Dealing with the composer’s notation can be quite an undertaking. For pianist Gary Versace, he was more than prepared in the studio as he could count on ten years of experience with Neumeister in a trio setting with vocalist Jay Clayton, as well as playing with Neumeister’s Jazz Orchestra on occasion. “Gary and I spent two or three weeks conversing about the music, and I told him that this not a blowing record, but rather a recording of compositions which incorporates improvisation”, explains Neumeister. “The way I notate this music . . . I have this big picture in mind, so I’m not really writing a piano part, but rather an orchestral part. It becomes Gary’s job, in consultation with me, to decide what to play and what to leave out, because it would be impossible to play everything that’s written. The idea behind this is that we can then decide, do we double the melody or bass line, or not? Should there be comping or fills in between phrases, or not? For example. Once Gary got a handle on it, he was able to play what he wanted, but still coming from the material of the composition. He was judicious about respecting what I wrote, while simultaneously able to contribute his unique voice.”
Bassist Drew Gress and drummer Tom Rainey have played together in many situations and in bands led by the likes of Tim Berne, Tony Malaby, Ingrid Laubrock and Rainey’s own Obbligato Quintet, and their ‘hookup” is on full display on What Have I Done? Gress was also a member of Neumeister’s earlier quartet (with John Hollenbeck and the late Fritz Pauer on piano). Neumeister and Rainey have the deepest history together, going all the way back to their early days in the Bay Area where they played all manner of gigs, to their move to NYC in the early 80s, and their subsequent loft-hopping nights, playing informal sessions on that historic scene.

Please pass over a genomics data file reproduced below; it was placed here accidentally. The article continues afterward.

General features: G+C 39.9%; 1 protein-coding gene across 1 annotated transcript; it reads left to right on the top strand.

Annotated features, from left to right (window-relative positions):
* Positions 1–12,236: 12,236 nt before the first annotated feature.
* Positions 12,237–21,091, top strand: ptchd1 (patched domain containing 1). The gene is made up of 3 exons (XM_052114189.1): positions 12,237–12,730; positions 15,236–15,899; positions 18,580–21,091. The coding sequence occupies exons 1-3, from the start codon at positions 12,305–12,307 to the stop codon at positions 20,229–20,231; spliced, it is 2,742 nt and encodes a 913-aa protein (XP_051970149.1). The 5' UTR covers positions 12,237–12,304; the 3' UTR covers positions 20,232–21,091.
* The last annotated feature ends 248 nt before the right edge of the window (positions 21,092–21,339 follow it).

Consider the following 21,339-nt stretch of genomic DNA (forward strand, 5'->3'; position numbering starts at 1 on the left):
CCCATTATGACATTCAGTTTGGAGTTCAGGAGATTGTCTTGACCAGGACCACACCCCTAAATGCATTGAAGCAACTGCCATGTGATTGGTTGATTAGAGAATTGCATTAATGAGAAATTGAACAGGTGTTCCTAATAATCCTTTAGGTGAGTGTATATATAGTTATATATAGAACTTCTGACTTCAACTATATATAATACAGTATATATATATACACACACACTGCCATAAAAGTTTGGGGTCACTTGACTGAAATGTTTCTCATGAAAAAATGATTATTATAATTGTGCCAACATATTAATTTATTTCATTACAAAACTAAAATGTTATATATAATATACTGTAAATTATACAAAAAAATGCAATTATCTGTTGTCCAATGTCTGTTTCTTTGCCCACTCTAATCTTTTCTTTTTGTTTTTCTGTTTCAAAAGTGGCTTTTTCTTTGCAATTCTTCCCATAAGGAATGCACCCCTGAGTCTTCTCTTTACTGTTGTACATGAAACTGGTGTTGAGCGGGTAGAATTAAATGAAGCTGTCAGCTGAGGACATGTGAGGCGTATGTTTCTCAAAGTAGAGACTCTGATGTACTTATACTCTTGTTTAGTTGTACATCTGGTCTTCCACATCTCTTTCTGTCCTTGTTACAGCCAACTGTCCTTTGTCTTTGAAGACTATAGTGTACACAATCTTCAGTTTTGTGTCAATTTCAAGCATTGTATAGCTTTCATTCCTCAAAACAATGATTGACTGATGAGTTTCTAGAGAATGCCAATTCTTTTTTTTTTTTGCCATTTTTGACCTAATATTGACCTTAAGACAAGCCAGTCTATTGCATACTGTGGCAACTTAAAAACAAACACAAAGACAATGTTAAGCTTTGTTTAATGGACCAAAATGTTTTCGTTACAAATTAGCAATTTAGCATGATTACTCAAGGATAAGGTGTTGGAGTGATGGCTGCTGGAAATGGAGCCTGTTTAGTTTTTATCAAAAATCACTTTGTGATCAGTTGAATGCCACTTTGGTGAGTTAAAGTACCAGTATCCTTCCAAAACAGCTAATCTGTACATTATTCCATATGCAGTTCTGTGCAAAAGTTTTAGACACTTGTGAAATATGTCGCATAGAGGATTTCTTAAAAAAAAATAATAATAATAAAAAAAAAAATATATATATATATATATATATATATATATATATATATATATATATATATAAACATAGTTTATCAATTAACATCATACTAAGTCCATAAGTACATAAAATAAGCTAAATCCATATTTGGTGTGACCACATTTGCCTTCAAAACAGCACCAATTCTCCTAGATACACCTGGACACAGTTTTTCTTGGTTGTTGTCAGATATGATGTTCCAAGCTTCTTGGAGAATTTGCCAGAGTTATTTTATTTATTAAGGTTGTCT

“The perfect mixture as a musician. He knows Ellington as well as Bartok.” – Manny Albam
“A gifted improviser.” – Bob Brookmeyer
What Have I Done? opens with a compelling waltz, “River Walk,” that serves as a tribute to the legendary Chick Corea (who passed away in February, 2021), and was inspired by Neumeister’s daily walks along the Passaic River. “Acclimation Park” follows, and is a nod to a favorite jogging path in Sáo Paulo. Naturally, it has a Samba feel, and “it’s traditional in terms of the harmony, and the four bar phrases, but it’s got some strange melody notes, and altered chords that aren’t so frequently altered,” explains Neumeister. Neumeister has a gift for taking melodic material to refreshingly new places, as is the case with “Gratitude.” Neumeister elaborates, “there is often what look like chord changes in my compositions, but I don’t think of them as chord changes anymore, but rather as harmonic reference.” Other highlights on the album include “Ridgewood,” named for the Queens neighborhood where it was written. It grooves like crazy, despite the odd time signatures employed (9/8, 17/16, 5/8 & 11/16), a testament to the incredible talent these gentlemen possess. Neumeister composed “Renate” for a dear, departed friend from Switzerland. “It’s sing-songy in nature, but harmonically far away from II V I. It’s built on a pattern in 10/4, two bars of 3 with one bar of 4, with a swing feel, reminiscent of Elvin Jones,” said Neumeister. The title track is a question every human being has asked himself/herself at one time or another, and for Neumeister ‘What Have I Done?’ relates to the end of a marriage, the beginning of a new relationship, and the offering of a profound recording that builds upon an extensive catalogue of recordings, and showcases a composer and trombonist in a perpetual state of evolution.